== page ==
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Primary Teeth: Why They Are Important

primary teeth

Primary (baby) teeth are thought to be of less importance by parents because they’re going to fall out anyway. They are a child’s first set of teeth and are vital for their development. Educating parents is critical to their understanding of the importance of primary teeth to their health and wellbeing.

Las Vegas pediatric dentist can provide parents with a Brush Up on Oral Health tip sheet to explain why primary teeth are so important.

Primary Teeth Information for Parents

Primary teeth are of great importance

Young children’s teeth are crucial to their health and development in five ways. Therefore, they affect:

Keeping a healthy lifestyle. 

Children’s overall health and well-being are affected by their primary teeth. Primary teeth can get infected from tooth decay. Abscessed teeth may lead to fever, pain, swelling, and, in rare cases, death. Fortunately, antibiotics can temporarily treat dental infections. However, infection will recur if tooth decay is untreated.

Good nutrition is essential. 

Children need healthy foods in order to grow and be strong. Tooth Decay in primary teeth leads to a lesser likelihood of children eating crunchy foods, including fresh fruits and vegetables that promote good nutrition. Malnutrition and nutritional deficiencies are also risks for these children.Primary teeth chart

Developing speech. 

Teeth decay can interfere with a child’s speech development. Children with missing teeth have difficulty making certain sounds, such as “th,” “la,” and others. This can cause communication problems for others. A child can need speech therapy if he or she has developed certain speech patterns because of missing teeth.

Keeping space for permanent teeth.

 In the jaw, permanent teeth develop underneath the primary teeth. An X-ray picture shows permanent teeth appearing below primary teeth. Too early tooth loss blocks permanent teeth. This can lead to crowding.

Developing self-confidence.

 It is common for young children to point out decayed, chipped, or discolored teeth in other children. When children have visible tooth decay, they often don’t smile, cover their mouths when they speak, or minimize interactivity with others. Children with a healthy smile have a greater chance of having positive social experiences.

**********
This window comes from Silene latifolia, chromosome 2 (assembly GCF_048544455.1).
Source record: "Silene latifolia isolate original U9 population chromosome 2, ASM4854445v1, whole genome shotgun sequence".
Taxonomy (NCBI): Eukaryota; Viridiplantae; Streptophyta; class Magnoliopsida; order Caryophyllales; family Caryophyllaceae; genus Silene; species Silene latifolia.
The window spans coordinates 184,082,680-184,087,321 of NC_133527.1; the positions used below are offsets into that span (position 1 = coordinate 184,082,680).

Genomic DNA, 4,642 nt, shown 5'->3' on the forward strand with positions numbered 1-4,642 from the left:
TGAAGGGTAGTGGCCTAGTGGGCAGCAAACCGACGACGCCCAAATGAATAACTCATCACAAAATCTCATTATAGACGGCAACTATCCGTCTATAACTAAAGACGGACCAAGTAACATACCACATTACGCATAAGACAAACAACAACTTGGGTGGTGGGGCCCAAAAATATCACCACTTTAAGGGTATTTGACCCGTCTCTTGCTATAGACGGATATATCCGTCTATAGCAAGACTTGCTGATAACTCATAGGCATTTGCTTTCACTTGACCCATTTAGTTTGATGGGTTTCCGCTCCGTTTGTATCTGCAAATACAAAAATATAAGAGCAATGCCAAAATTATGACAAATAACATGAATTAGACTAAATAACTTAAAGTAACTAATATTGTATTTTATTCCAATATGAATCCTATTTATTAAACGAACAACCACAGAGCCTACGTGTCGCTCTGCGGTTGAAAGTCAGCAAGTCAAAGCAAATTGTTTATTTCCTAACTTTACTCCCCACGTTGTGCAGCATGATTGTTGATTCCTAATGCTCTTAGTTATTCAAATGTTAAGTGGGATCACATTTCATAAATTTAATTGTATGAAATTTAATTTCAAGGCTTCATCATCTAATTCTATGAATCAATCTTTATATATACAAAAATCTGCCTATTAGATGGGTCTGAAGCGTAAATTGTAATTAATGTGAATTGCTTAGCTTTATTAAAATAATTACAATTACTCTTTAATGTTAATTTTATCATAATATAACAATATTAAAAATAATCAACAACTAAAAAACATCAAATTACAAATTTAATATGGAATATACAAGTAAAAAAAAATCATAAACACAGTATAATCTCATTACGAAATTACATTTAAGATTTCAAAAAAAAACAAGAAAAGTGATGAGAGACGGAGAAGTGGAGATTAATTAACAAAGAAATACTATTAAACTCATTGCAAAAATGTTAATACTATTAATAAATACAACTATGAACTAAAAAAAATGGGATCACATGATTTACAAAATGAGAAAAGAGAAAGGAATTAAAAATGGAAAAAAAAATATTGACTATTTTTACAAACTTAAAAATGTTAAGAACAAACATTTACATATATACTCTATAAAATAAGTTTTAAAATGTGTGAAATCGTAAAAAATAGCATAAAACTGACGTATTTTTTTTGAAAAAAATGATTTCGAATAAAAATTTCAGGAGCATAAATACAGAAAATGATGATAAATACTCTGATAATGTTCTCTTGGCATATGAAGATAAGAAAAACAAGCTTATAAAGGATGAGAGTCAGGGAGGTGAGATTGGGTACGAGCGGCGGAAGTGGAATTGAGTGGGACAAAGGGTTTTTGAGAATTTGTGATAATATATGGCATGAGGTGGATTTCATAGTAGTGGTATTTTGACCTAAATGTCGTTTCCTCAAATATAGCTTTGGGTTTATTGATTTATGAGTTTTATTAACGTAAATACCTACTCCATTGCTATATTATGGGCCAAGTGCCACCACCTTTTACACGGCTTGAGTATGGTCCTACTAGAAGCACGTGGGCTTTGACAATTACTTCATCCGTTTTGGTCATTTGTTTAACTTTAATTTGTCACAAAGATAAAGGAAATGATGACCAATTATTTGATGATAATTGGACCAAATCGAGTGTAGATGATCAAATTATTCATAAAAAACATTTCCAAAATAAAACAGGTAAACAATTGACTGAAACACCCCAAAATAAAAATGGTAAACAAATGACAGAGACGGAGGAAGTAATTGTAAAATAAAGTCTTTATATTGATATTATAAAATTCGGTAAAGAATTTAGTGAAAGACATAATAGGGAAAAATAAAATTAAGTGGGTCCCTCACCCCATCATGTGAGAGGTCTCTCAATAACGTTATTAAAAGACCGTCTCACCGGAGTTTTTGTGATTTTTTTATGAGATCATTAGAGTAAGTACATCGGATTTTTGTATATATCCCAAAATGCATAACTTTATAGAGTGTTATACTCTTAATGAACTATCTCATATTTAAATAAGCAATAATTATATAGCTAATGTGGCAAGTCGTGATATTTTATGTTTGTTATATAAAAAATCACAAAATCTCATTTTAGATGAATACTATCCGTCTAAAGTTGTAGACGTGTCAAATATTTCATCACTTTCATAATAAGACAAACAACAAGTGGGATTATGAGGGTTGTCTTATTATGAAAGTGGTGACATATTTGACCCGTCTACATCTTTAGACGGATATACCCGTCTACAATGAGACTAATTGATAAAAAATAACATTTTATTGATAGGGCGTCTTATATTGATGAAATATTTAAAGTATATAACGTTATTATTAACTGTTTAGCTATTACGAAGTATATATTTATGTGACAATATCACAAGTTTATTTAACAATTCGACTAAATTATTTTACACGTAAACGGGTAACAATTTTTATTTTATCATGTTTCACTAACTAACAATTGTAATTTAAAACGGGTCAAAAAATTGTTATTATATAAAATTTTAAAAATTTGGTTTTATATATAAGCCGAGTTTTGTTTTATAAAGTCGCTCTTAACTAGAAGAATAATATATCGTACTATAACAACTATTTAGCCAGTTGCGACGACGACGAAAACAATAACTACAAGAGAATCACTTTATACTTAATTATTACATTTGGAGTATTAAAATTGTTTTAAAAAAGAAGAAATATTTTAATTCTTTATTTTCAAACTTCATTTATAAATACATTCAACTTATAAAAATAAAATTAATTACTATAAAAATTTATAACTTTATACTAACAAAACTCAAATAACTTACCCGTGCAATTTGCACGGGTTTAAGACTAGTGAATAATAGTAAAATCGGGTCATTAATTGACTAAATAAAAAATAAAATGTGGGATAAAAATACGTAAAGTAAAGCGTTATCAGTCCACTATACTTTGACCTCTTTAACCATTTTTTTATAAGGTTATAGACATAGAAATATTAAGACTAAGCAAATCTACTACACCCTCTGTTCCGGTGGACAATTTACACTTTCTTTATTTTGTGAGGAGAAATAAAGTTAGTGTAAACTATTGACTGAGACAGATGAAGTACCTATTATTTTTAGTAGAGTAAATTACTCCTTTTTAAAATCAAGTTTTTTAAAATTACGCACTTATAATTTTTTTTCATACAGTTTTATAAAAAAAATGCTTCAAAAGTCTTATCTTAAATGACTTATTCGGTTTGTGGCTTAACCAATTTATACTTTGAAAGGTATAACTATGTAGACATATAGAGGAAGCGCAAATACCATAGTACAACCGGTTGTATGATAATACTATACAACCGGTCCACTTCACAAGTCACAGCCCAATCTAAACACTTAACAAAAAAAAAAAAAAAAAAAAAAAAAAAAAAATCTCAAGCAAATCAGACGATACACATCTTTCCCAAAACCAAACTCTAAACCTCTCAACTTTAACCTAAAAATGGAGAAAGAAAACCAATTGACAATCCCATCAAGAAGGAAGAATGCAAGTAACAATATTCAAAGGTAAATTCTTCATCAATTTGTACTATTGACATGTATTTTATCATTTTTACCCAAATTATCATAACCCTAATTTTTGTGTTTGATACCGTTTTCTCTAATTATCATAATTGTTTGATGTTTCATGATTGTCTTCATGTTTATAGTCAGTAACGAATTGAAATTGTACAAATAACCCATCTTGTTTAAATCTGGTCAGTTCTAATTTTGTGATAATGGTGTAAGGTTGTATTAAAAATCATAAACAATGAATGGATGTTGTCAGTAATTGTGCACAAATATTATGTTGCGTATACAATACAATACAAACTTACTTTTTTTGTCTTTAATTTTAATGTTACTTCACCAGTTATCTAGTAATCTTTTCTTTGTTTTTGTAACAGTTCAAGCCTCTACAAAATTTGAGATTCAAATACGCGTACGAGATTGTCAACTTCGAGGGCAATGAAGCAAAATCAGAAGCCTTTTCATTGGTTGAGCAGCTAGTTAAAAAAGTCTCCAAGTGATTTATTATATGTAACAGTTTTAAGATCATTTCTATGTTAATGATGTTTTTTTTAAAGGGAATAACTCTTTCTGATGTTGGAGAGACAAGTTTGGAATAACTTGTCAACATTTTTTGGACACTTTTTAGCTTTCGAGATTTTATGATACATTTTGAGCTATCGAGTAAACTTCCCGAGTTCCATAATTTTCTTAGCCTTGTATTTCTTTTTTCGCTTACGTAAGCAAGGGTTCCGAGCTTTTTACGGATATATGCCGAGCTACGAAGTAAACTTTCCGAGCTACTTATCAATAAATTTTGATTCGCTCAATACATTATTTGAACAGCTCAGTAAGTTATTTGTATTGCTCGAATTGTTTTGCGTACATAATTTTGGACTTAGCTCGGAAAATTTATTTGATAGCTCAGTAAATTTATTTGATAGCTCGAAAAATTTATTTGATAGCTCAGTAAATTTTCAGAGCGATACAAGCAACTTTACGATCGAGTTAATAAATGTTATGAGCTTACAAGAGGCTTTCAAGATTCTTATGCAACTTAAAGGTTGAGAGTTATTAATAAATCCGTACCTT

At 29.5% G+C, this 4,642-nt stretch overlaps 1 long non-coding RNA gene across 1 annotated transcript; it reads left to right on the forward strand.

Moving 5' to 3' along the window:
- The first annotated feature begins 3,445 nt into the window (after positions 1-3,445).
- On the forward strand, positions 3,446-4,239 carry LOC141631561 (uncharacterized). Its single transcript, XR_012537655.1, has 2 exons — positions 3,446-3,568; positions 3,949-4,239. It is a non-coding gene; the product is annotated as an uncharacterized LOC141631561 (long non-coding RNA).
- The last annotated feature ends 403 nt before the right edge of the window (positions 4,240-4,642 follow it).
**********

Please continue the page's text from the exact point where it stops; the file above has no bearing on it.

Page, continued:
Teeth decay in children is a concern.

Children with pain from tooth decay perform poorly in school and have more behavior problems than those without pain. The decay can also spread from one tooth to another. Patients with severe tooth decay may have to undergo surgery in a hospital.Toddlers Teeth

Fluoride toothpaste protects Primary Teeth. 

Parents should brush their children’s teeth with fluoride toothpaste twice daily as soon as the first tooth appears. By making this a habit, we can lower the number of bacteria in the mouth, prevent tooth decay, and start good oral health habits for life.

A dental visit at age 1 promotes a healthy mouth. 

A child should have their first dental appointment by age 1 according to the American Academy of Pediatric Dentistry. Dental visits during this young age are simple and easy. Children’s dental professionals examine their mouths, identify potential problems, and explain to parents what changes to expect as they develop and grow. Additionally, parents are shown how to care for their child’s teeth by the professional and may have their child’s teeth coated with fluoride varnish.

Parenting Tips for Happy Smiles: 

Considering the importance of baby teeth can motivate parents to discuss them.

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